Intel's latest Processors and Apple

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  • Reply 21 of 59
    FuturePAstNow, Tallest Skil and Wizard 69,



    Very interesting and informative perspectives. Thanks for sharing.



    Apple is rich, profitable and on a tech crusade. Have they really become lazy and started to cut corners? I doubt it. I violently agree that the reality of the tech business and designing computers means you have to make smart trade-offs to bring products to market on-time, at the right price point and with appropriate margins. So I just don't think Apple has compromised its values as much you suggest.



    I believe that the Core 2 13" MacBook Pro was the best they could do with the available technology. i have no doubt that putting in the same chip solution as the 15" MBP was technically feasible, but it would have increased the unit cost to an unacceptable level. So the solution we have now, while not ideal, is certainly better than an Intel Core i3 with an integrated GPU.



    Personally, I would like to see a 13" MBP offered with the same performance as a 15" MBP, even if it were to bump up the price. Lugging that 15" sucker around is a back-breaking endeavour. (Who needs a 15" screen when you can plug the darn thing into a 27" screen back at the office and into a projector when making presentations to clients?)



    In summary, I think we have a very unsatisfactory situation where Intel's excellent primary processors are being let down by its decidedly average GPUs. If you go the AMD route, is may be a case of the opposite problem: you'll get great GPUs but only an average primary processor?



    For sure, Intel's own GPU technology is lagging, but locking-out third-party GPUs by incorporating its own second-rate GPU directly onto the motherboard helps no one. It begs the question whether Sandy Bridge will indeed provide the market with the best of both worlds? Will Intel catch-up?



    With the IPhone, iPod and now the iPad, Apple has been able to reliably update products on an annual basis. That helps consumers. But with its Mac computer line-up, refresh cycles seem anything but consistent, which sucks.



    Worse still, it seems as if the Industry has reached a technological bottleneck that puts an end to Moore's Law. So the margin of improvement is reducing with each successive generation - almost to the point where a refresh delivers no noticeable performance gain.



    It makes me somewhat cynical, which is why I ask what the current processor road map means for Apple. I wonder if they'll wait until Sandy Bridge 35 w processors are ready before issuing the next MBP update?
  • Reply 22 of 59
    I think it's very much premature to declare an end to Moore's Law because of a realtively subpar bump to the 13" MacBook (so-called Pros). The real MBPs, the 15" and 17" models, received pretty impressive upgrades and are probably Apple's most competitive computer models.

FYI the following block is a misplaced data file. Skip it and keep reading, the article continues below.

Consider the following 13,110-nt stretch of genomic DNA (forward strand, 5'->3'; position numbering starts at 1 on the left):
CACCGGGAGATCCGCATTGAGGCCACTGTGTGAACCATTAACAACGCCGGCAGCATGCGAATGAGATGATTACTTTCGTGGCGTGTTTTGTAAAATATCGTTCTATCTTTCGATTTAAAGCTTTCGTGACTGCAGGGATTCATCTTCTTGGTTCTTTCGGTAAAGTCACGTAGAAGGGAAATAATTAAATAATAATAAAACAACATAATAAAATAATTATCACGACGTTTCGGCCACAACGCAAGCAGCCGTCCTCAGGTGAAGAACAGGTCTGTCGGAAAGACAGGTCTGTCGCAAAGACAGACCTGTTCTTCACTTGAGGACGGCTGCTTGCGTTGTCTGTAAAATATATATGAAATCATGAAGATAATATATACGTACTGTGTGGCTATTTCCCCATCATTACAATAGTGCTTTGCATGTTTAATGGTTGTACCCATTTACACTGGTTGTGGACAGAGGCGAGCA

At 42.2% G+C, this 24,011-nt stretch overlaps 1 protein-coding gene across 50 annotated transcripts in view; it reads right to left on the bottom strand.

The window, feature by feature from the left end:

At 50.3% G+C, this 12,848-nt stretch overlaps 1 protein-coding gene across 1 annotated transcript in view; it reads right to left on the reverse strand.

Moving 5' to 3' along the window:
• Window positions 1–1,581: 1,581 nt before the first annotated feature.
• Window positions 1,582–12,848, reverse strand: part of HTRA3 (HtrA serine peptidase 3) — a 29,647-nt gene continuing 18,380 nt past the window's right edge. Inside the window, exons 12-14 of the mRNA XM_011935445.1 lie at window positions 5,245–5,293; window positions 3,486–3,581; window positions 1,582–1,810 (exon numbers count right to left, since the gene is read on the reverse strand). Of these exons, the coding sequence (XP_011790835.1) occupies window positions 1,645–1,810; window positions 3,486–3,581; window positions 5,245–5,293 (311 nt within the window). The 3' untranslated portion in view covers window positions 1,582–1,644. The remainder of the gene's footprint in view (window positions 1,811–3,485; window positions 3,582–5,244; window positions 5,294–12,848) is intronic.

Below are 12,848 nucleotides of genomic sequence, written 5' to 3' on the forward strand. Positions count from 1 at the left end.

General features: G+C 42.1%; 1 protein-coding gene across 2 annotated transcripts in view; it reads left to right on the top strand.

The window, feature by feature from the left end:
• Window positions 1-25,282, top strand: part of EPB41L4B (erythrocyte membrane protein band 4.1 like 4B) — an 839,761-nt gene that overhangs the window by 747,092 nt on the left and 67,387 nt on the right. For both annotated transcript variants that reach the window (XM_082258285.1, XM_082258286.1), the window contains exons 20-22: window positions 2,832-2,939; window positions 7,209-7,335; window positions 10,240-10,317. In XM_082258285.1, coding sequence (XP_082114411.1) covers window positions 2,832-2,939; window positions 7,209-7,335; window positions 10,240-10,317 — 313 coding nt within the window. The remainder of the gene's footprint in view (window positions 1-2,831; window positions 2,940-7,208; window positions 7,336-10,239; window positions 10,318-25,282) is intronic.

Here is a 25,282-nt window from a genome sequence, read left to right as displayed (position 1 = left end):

Yes, Apple is in a problematic spot because of Nvidia's licensing problems with Intel, but I don't know why people necessarily fault Nvidia. Maybe I missed something the company did, but it seemed to me like Intel was the party more at fault. In an ideal world the 13" MacBooks would have Core i processors paired with Nvidia or perhaps AMD integrated graphics at least, but that did not happen.



    But as for Moore's Law ending, maybe you lack perspective regarding PC history. Just look back at some examples from the not too distant past: The G4 stalled out at 500MHz for what seemed to be an enternity, and meanwhile Intel was lazy with the P4 until AMD brought the heat, causing Intel to reassess IPC efficiency, go back to the Pentium M and rely on its Israeli division to come up with the Core Duo line. All in all, we've seen huge advances in computing power in the last five years, and the processor roadmaps look bright, so I have to say that it's shortsighted to think we're hitting performance barriers just because Apple stayed with the Core 2 on the low-end of its laptop lineup.
  • Reply 23 of 59
    wizard69wizard69 Posts: 13,377member
    Quote:
    Originally Posted by Big Mac View Post


    I think it's very much premature to declare an end to Moore's Law because of a realtively subpar bump to the 13" MacBook (so-called Pros). The real MBPs, the 15" and 17" models, received pretty impressive upgrades and are probably Apple's most competitive computer models.



    First I think calling the last bump subpar is a little rough. Apple delivered a balanced upgrade in the only way it could.



    As to Moores law, yes we have a ways to go there. However we are likely to see processor get more expensive than the past suggests. The problem being the huge expense in the new processes.

    Quote:

    Yes, Apple is in a problematic spot because of Nvidia's licensing problems with Intel, but I don't know why people necessarily fault Nvidia. Maybe I missed something the company did, but it seemed to me like Intel was the party more at fault. In an ideal world the 13" MacBooks would have Core i processors paired with Nvidia or perhaps AMD integrated graphics at least, but that did not happen.